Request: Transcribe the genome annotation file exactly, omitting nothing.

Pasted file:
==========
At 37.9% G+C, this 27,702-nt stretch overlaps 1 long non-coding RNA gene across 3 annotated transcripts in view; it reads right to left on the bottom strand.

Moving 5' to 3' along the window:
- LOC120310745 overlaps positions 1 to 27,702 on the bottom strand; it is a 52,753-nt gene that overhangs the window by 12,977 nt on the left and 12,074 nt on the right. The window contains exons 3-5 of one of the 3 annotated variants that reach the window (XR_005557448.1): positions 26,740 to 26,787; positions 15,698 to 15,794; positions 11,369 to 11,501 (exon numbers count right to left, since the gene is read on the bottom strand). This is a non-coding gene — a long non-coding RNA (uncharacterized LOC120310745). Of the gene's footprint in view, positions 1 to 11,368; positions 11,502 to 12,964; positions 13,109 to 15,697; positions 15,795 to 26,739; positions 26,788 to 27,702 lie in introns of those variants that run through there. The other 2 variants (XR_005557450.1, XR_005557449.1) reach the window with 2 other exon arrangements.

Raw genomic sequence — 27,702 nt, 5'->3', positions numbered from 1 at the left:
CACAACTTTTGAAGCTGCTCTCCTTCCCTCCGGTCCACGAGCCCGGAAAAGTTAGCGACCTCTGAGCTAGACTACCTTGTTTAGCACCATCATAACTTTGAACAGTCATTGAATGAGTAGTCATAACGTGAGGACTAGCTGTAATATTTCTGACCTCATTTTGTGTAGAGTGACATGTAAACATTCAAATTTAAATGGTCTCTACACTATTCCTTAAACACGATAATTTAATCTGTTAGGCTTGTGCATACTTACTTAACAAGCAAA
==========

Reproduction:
At 37.9% G+C, this 27,702-nt stretch overlaps 1 long non-coding RNA gene across 3 annotated transcripts in view; it reads right to left on the bottom strand.

Moving 5' to 3' along the window:
- LOC120310745 overlaps positions 1 to 27,702 on the bottom strand; it is a 52,753-nt gene that overhangs the window by 12,977 nt on the left and 12,074 nt on the right. The window contains exons 3-5 of one of the 3 annotated variants that reach the window (XR_005557448.1): positions 26,740 to 26,787; positions 15,698 to 15,794; positions 11,369 to 11,501 (exon numbers count right to left, since the gene is read on the bottom strand). This is a non-coding gene — a long non-coding RNA (uncharacterized LOC120310745). Of the gene's footprint in view, positions 1 to 11,368; positions 11,502 to 12,964; positions 13,109 to 15,697; positions 15,795 to 26,739; positions 26,788 to 27,702 lie in introns of those variants that run through there. The other 2 variants (XR_005557450.1, XR_005557449.1) reach the window with 2 other exon arrangements.

Raw genomic sequence — 27,702 nt, 5'->3', positions numbered from 1 at the left:
CACAACTTTTGAAGCTGCTCTCCTTCCCTCCGGTCCACGAGCCCGGAAAAGTTAGCGACCTCTGAGCTAGACTACCTTGTTTAGCACCATCATAACTTTGAACAGTCATTGAATGAGTAGTCATAACGTGAGGACTAGCTGTAATATTTCTGACCTCATTTTGTGTAGAGTGACATGTAAACATTCAAATTTAAATGGTCTCTACACTATTCCTTAAACACGATAATTTAATCTGTTAGGCTTGTGCATACTTACTTAACAAGCAAA